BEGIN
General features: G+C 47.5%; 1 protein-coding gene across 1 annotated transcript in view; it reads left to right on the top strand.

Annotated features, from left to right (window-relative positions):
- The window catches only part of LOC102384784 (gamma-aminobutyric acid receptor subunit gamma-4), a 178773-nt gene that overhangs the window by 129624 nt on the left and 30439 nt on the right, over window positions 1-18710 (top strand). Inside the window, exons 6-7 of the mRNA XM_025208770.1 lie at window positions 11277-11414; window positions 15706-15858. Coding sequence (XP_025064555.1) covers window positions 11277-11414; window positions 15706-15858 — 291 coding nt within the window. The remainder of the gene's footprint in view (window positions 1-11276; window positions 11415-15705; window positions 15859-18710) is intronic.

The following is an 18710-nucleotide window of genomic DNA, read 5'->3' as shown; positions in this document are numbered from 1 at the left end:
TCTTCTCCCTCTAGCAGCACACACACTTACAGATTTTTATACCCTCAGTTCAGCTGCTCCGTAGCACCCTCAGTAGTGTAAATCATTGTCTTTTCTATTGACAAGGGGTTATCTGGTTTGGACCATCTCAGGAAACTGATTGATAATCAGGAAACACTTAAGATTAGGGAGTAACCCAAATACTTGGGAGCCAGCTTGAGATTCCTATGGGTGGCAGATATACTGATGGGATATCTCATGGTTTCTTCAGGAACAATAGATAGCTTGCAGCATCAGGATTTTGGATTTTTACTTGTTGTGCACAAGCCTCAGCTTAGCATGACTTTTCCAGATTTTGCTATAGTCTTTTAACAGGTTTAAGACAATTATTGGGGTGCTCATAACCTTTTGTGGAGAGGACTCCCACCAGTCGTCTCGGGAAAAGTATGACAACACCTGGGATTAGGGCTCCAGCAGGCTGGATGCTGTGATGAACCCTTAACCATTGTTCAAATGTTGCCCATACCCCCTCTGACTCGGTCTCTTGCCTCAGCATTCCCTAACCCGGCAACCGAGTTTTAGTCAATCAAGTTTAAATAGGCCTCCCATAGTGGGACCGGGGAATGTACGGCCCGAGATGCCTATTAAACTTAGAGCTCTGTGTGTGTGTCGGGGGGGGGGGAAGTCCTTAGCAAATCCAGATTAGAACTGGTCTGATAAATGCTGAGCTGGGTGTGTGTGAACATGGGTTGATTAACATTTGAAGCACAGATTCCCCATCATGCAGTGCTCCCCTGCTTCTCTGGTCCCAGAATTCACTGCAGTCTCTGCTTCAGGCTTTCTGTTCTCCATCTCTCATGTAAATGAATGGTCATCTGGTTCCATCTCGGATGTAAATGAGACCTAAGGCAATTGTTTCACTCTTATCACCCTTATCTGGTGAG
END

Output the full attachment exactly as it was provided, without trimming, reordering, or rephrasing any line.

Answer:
General features: G+C 47.5%; 1 protein-coding gene across 1 annotated transcript in view; it reads left to right on the top strand.

Annotated features, from left to right (window-relative positions):
- The window catches only part of LOC102384784 (gamma-aminobutyric acid receptor subunit gamma-4), a 178773-nt gene that overhangs the window by 129624 nt on the left and 30439 nt on the right, over window positions 1-18710 (top strand). Inside the window, exons 6-7 of the mRNA XM_025208770.1 lie at window positions 11277-11414; window positions 15706-15858. Coding sequence (XP_025064555.1) covers window positions 11277-11414; window positions 15706-15858 — 291 coding nt within the window. The remainder of the gene's footprint in view (window positions 1-11276; window positions 11415-15705; window positions 15859-18710) is intronic.

The following is an 18710-nucleotide window of genomic DNA, read 5'->3' as shown; positions in this document are numbered from 1 at the left end:
TCTTCTCCCTCTAGCAGCACACACACTTACAGATTTTTATACCCTCAGTTCAGCTGCTCCGTAGCACCCTCAGTAGTGTAAATCATTGTCTTTTCTATTGACAAGGGGTTATCTGGTTTGGACCATCTCAGGAAACTGATTGATAATCAGGAAACACTTAAGATTAGGGAGTAACCCAAATACTTGGGAGCCAGCTTGAGATTCCTATGGGTGGCAGATATACTGATGGGATATCTCATGGTTTCTTCAGGAACAATAGATAGCTTGCAGCATCAGGATTTTGGATTTTTACTTGTTGTGCACAAGCCTCAGCTTAGCATGACTTTTCCAGATTTTGCTATAGTCTTTTAACAGGTTTAAGACAATTATTGGGGTGCTCATAACCTTTTGTGGAGAGGACTCCCACCAGTCGTCTCGGGAAAAGTATGACAACACCTGGGATTAGGGCTCCAGCAGGCTGGATGCTGTGATGAACCCTTAACCATTGTTCAAATGTTGCCCATACCCCCTCTGACTCGGTCTCTTGCCTCAGCATTCCCTAACCCGGCAACCGAGTTTTAGTCAATCAAGTTTAAATAGGCCTCCCATAGTGGGACCGGGGAATGTACGGCCCGAGATGCCTATTAAACTTAGAGCTCTGTGTGTGTGTCGGGGGGGGGGGAAGTCCTTAGCAAATCCAGATTAGAACTGGTCTGATAAATGCTGAGCTGGGTGTGTGTGAACATGGGTTGATTAACATTTGAAGCACAGATTCCCCATCATGCAGTGCTCCCCTGCTTCTCTGGTCCCAGAATTCACTGCAGTCTCTGCTTCAGGCTTTCTGTTCTCCATCTCTCATGTAAATGAATGGTCATCTGGTTCCATCTCGGATGTAAATGAGACCTAAGGCAATTGTTTCACTCTTATCACCCTTATCTGGTGAG